Disclaimer: I am not encouraging distracted or otherwise poor belaying. However, I do acknowledge that there are times when the wind picks up, the sun goes behind a cloud, you weren’t thinking and didn’t put on your belay jacket, etc., and you find yourself freezing your behind off while belaying. Here are some yoga-inspired “poses” and techniques to help keep you warm and warmed up for your next pitch while still allowing you to safely belay (break hand always on!). That said, please rely on your own judgement as to which pose or variation you should employ to keep yourself warm and your climber safe. I suggest trying out each of these poses before you belay to make sure you aren’t focusing on perfecting them instead of what your climber is doing. With all that said:
Here are five hands-free, yoga-inspired belay poses to keep you warm and warmed up for your next climb:
Mountain Pose: This pose often resembles “just standing there.” However, if you activate the correct muscles, it can be much more. Thus, you can just stand there while belaying, or you can tuck your pelvis, activate your core, bring your shoulders down and away from your ears while squeezing your shoulder blades together to activate your back muscles, and bring energy up from your feet while engaging your quads. This muscle activation will both help you retain good posture while belaying and keep you warm as your muscles generate heat. (Though remember your number one job is to still be an active belayer.)
Chair Pose: A bit like holding a squat with your knees together, chair pose is great for toning your quads and keeping you warm during “easy belays,” such as when your partner is toproping or practicing placements on longer, easy single-pitch trad routes that (s)he is comfortable on. Start standing with your big toes together and your heals a thumb-print apart. Then bend your knees, sending your hips back as you come into a knees-together “squat.” Make sure to lengthen through your torso to protect your back and lift and open your chest to complete the posture and ensure that you can still watch your climber. Hold for as long as you can withstand the burning in your quads.
High Lunge: This pose strengths your legs and glutes while allowing you to stay in an active, ready-to-jump-in-case-your-climber-falls position. However, it is best employed on flat belay surfaces when your climber isn’t hang-dogging. From standing, take one large step forward and bend your front leg to come into a lunge with your thigh as close to parallel to the ground as possible and your front knee directly over your front ankle. Keep your back knee bent as you engage your core and scoop your pelvis under you. Keep you front quad engaged while you pull your front hip crease back and your back hip crease forward and simultaneously squeeze your inner thighs toward the midline. Once you’ve mastered this, you can play with straightening your back leg to engage your back glute and rotating your back foot outward at a 45-degree angle (Warrior 1), but only if you remain stable for belaying. Switch legs and repeat.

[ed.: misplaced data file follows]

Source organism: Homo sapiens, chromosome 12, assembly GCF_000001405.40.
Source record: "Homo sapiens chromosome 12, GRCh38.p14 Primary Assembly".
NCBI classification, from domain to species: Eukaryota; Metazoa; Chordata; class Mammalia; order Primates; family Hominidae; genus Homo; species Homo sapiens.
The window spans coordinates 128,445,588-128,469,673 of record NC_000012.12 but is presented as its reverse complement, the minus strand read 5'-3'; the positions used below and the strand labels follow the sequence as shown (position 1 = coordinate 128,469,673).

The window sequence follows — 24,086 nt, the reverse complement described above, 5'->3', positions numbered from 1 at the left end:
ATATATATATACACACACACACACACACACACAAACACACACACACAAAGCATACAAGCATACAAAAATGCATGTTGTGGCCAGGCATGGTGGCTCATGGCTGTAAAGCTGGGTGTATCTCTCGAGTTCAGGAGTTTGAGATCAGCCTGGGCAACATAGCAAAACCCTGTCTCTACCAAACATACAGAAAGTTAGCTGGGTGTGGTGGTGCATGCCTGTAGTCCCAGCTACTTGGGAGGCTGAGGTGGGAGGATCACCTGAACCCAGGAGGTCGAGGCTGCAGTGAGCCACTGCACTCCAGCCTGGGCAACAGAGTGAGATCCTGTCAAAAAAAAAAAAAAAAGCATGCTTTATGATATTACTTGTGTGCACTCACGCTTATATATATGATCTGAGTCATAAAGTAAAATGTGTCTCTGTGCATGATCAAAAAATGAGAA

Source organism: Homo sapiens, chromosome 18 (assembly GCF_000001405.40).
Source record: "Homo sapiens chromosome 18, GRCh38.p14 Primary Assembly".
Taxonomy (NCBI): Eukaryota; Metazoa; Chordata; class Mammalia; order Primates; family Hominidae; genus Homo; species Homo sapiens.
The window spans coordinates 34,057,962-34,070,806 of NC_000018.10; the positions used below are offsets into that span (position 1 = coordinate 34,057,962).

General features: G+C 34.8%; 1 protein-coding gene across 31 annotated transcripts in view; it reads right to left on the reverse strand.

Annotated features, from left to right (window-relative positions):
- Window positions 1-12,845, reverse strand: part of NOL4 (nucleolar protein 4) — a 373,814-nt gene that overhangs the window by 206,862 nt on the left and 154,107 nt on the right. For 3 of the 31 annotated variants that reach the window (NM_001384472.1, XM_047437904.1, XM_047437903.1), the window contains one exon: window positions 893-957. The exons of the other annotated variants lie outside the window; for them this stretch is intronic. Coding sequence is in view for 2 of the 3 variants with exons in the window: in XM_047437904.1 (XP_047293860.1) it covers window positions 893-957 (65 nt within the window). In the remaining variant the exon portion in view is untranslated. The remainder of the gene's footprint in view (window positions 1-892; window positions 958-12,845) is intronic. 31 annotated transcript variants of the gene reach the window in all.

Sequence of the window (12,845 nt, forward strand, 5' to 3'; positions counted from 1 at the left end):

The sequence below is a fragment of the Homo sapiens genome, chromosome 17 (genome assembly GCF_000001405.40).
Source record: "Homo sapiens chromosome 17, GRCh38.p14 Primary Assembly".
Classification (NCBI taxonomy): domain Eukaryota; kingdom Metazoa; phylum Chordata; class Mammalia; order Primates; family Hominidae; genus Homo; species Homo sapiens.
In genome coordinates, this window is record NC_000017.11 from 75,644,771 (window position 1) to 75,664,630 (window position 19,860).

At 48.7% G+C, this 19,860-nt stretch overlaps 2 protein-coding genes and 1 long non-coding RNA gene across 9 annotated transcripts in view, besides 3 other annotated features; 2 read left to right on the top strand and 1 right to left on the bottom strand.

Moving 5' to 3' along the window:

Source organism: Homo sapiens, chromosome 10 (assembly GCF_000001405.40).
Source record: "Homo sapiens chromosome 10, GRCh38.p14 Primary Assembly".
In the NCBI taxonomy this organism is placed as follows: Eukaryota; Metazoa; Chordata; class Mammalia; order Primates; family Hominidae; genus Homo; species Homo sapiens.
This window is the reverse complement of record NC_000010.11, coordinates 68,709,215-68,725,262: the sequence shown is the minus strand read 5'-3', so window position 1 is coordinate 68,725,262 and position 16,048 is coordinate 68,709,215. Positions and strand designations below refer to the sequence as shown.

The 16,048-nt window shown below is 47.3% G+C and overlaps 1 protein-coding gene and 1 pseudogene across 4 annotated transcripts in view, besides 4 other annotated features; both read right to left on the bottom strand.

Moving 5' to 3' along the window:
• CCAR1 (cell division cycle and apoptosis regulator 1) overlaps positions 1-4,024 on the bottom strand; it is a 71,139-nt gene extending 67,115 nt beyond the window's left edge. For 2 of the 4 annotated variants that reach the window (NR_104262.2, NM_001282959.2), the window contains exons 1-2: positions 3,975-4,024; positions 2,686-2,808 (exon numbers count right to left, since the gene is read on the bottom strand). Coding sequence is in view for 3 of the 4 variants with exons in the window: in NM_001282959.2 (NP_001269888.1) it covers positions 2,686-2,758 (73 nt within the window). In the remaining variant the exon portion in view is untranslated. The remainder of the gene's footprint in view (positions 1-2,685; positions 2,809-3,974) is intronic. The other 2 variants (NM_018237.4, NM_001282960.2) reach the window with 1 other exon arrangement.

Warrior 2 Variation: From high lunge, straighten your back leg and pivot your back foot and your torso 90 degrees away from your forward leg. Keep your back leg strait and front leg bent as close to parallel with the ground as possible. Then tuck your pelvis to engage your core and glutes, and lengthen through your torso. Keep your bent leg active to prevent it from falling in toward the midline and bring energy up from your back foot. This pose is best done on flat ground while top rope belaying or in other non-stressful belayer situations. You should position yourself sideways to the rock so that your legs are parallel to the cliff and your torso is pointed straight toward the route to ensure you can see your climber.
Horse Pose Variation (best done on flat ground while top rope belaying): Start standing with your feet a little further than shoulder-width apart and your toes turned outward at about a 45-degree angle. Now bend your knees and lower into a wide-legged squat with your knees over your ankles. Tuck your pelvis, engage your core, and lengthen through your torso. Keep the pose active and protect your knees by squeezing your legs outward to prevent your knees from splaying inward. You should feel this in your quads, glutes, and abs.
THE TAKE AWAY: Activating your muscles can help keep you warm while you belay or just hang out on cooler days. You can take the principles from these poses and apply them to all types of belaying situations, including small ledge and hanging belays. For example, you can always activate your core by pulling your navel toward your spine and lengthening from your pelvis to the top of your head to help generate some heat and fix pore posture. Likewise, you can pull your shoulder blades together to activate your back muscles, warming yourself from behind.
You can also use yoga poses and vinyasa flow sequences, such as “chaturanga to updog,” to help you warm up for your next climb. This will help keep you limber and prevent injury. Yoga is what you make it, and you don’t have to be in a class to reap its benefits.